Union Pacific Railway Company v. United States,
117 U.S. 355 (1886)

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U.S. Supreme Court

Union Pacific Railway Company v. United States, 117 U.S. 355 (1886)

Union Pacific Railway Company v. United States

Argued January 26, 1886

Decided March 29, 1886

117 U.S. 355


Section 6 of the Act of July 1, 1862, in aid of the construction of the railroads to the Pacific, required them to transport mails, troops, supplies, etc., for the government "at fair and reasonable rates of compensation, not to exceed the amounts paid by private parties for the same service." The Union Pacific Railway Company filed its petition in the Court of Claims setting forth the performance of such services for the government and its charges for the same and averring that the several amounts were according to rates fixed by it both as respects the government and the public which were fair and reasonable, and not exceeding the amounts paid by private parties for the same kind of service. The government denied the reasonableness of the rates, and averred that less amounts allowed by it were fair and reasonable. The Court of Claims, after hearing proof, found

"that the amounts allowed and retained by the Treasury Department for transportation of mails as aforesaid are a fair and reasonable compensation for the service and not in excess of the rates paid by private parties for the same service."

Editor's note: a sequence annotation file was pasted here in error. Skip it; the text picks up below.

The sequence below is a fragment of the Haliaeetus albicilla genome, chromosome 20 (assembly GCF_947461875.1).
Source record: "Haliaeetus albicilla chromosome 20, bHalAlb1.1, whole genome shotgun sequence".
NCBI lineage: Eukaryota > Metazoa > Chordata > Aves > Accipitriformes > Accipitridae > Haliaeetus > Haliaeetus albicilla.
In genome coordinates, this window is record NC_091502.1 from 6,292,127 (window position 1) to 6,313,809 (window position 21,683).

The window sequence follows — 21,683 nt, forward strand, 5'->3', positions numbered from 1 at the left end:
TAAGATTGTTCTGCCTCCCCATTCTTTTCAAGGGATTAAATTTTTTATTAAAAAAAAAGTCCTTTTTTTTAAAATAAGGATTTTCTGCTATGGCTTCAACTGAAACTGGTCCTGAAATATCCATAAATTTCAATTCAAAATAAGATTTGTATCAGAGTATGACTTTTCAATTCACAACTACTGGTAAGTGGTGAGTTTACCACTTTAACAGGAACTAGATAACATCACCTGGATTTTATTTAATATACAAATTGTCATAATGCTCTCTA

Held: That this was a proper form of finding.

The provisions of § 6 of the Act of July 1, 1822, respecting rates for transportation done by the Union Pacific Railway Company for the United States, govern such transportation over its bridge between Council Bluffs and Omaha.

The service rendered by a railway company in transporting a local passenger from one point on its line to another is not identical with the service rendered in transporting a through passenger over the same rails.

The findings in this case were before the Court on a motion for a certiorari, reported in 116 U. S. 116 U.S. 402. After that motion was denied, the cause came on for hearing and decision on the merits. The case is stated in the opinion of the Court.

Page 117 U. S. 356

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